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Progressive Supranuclear Palsy

What is progressive supranuclear palsy (PSP)?

Progressive supranuclear palsy (PSP) is a rare brain disease. It happens because of damage to nerve cells in the brain. PSP affects your movement, including control of your walking and balance. It also affects your thinking and eye movement.

PSP is progressive, which means that it gets worse over time.

What causes progressive supranuclear palsy (PSP)?

The cause of PSP is unknown. In rare cases, the cause is a mutation in a certain gene.

One sign of PSP is abnormal clumps of tau in nerve cells in the brain. Tau is a protein in your nervous system, including in nerve cells. Some other diseases also cause a buildup of tau in the brain, including Alzheimer's disease.

Who is at risk for progressive supranuclear palsy (PSP)?

PSP usually affects people over 60, but in some cases it can start earlier. It is more common in men.

What are the symptoms of progressive supranuclear palsy (PSP)?

Symptoms are very different in each person, but they may include:

  • A loss of balance while walking. This is often the first symptom.
  • Speech problems
  • Trouble swallowing
  • A blurring of vision and problems controlling eye movement
  • Changes in mood and behavior, including depression and apathy (a loss of interest and enthusiasm)
  • Mild dementia
How is progressive supranuclear palsy (PSP0 diagnosed?

There is no specific test for PSP. It can be difficult to diagnose, because the symptoms are similar to other diseases such as Parkinson's disease and Alzheimer's disease.

To make a diagnosis, your health care provider will take your medical history and do physical and neurological exams. You may have an MRI or other imaging tests.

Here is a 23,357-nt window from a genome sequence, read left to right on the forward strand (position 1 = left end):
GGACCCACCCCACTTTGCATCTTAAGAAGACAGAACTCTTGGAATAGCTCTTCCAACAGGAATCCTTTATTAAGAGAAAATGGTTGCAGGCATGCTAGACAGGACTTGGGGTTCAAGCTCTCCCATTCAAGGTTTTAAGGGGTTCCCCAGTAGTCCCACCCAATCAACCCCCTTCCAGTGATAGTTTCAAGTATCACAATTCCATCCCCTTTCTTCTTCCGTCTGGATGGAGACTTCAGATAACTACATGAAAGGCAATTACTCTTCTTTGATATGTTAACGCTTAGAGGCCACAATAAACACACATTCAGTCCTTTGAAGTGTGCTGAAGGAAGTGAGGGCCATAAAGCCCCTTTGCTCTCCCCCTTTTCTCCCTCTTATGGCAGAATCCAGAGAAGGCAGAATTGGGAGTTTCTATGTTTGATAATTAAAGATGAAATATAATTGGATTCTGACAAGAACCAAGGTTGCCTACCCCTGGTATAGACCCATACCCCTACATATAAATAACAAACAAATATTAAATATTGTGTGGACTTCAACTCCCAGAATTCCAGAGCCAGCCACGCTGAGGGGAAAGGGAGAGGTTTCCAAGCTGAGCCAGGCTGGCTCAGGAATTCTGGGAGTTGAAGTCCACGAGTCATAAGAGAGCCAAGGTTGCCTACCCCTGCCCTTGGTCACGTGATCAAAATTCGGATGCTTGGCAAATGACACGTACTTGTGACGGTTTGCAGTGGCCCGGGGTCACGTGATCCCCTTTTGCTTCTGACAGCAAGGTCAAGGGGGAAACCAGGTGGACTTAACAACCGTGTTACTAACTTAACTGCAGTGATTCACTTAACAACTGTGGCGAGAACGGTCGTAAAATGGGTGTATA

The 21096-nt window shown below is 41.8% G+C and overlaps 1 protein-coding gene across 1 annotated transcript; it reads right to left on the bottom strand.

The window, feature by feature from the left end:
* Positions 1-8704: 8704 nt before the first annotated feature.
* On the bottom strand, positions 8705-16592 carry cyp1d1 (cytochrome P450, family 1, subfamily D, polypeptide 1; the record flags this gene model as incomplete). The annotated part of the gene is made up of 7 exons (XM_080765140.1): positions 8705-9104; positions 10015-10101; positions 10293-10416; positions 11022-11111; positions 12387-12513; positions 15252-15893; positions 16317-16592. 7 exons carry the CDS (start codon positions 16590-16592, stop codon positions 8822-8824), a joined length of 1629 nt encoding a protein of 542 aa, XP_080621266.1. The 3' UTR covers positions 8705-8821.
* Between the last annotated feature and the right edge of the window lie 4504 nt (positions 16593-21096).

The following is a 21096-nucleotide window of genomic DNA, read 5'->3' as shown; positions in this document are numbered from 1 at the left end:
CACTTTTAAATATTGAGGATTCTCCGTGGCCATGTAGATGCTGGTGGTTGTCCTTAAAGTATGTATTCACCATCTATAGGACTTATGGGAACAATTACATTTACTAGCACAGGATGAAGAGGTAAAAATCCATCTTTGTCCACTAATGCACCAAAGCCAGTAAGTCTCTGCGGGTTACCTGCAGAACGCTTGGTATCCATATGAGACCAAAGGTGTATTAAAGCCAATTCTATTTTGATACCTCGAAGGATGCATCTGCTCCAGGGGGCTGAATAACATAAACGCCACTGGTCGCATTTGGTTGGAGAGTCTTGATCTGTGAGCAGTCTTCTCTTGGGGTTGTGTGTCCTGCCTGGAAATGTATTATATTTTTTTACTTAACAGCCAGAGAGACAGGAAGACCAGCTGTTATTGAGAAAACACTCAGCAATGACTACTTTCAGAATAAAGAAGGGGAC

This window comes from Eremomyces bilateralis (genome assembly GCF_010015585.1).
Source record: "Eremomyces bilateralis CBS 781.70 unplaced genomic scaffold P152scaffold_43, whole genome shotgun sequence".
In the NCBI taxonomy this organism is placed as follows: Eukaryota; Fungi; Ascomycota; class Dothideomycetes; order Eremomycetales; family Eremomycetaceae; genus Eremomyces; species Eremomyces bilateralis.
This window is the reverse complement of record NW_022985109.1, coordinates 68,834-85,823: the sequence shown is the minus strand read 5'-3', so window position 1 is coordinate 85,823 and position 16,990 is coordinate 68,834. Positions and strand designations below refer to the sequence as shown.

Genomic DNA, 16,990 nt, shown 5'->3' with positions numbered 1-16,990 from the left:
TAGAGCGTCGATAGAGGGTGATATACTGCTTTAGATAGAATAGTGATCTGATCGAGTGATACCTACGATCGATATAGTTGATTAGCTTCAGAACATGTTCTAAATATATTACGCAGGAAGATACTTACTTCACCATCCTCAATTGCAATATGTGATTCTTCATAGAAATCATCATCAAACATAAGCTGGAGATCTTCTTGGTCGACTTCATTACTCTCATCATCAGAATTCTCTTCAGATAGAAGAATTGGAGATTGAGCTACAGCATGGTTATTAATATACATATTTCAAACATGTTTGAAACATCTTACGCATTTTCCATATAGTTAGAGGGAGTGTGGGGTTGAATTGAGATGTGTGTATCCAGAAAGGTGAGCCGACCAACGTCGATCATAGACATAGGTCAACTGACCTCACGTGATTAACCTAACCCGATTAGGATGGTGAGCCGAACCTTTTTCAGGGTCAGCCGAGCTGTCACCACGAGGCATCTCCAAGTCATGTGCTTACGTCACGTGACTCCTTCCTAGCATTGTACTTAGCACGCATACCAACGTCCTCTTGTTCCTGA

What are the treatments for progressive supranuclear palsy (PSP)?

There is currently no effective treatment for PSP. Medicines may reduce some symptoms. Some non-drug treatments, such as walking aids and special glasses, may also help. People with severe swallowing problems may need gastrostomy. This is a surgery to insert a feeding tube into the stomach.

PSP gets worse over time. Many people become severely disabled within three to five years after getting it. PSP isn't life-threatening on its own. It can still be be dangerous, because it increases your risk of pneumonia, choking from swallowing problems, and injuries from falling. But with good attention to medical and nutritional needs, many people with PSP can live 10 or more years after the first symptoms of the disease.

NIH: National Institute of Neurological Disorders and Stroke

Assisted Living

Assisted living is housing and services for people who need some help with daily care. They may need help with things like dressing, bathing, taking their medicines, and cleaning. But they do not need the medical care that a nursing home provides. Assisted living allows the residents to live more independently.

Assisted living facilities sometimes have other names, such as adult care facilities or residential care facilities. They vary in size, with as few as 25 residents up to 120 residents or more. The residents usually live in their own apartments or rooms and share common areas.

The facilities usually offer a few different levels of care. Residents pay more for the higher levels of care. The types of services they offer may be different from state to state. The services may include:

  • Up to three meals a day
  • Assistance with personal care, such as bathing, dressing, eating, getting in and out of bed or chairs, moving around, and using the bathroom
  • Help with medicines
  • Housekeeping
  • Laundry
  • 24-hour supervision, security, and on-site staff
  • Social and recreational activities
  • Transportation

The residents are usually older adults, including those with Alzheimer's or other types of dementia. But in some cases, residents may be younger and have mental illnesses, developmental disabilities, or certain medical conditions.

NIH: National Institute on Aging

Bereavement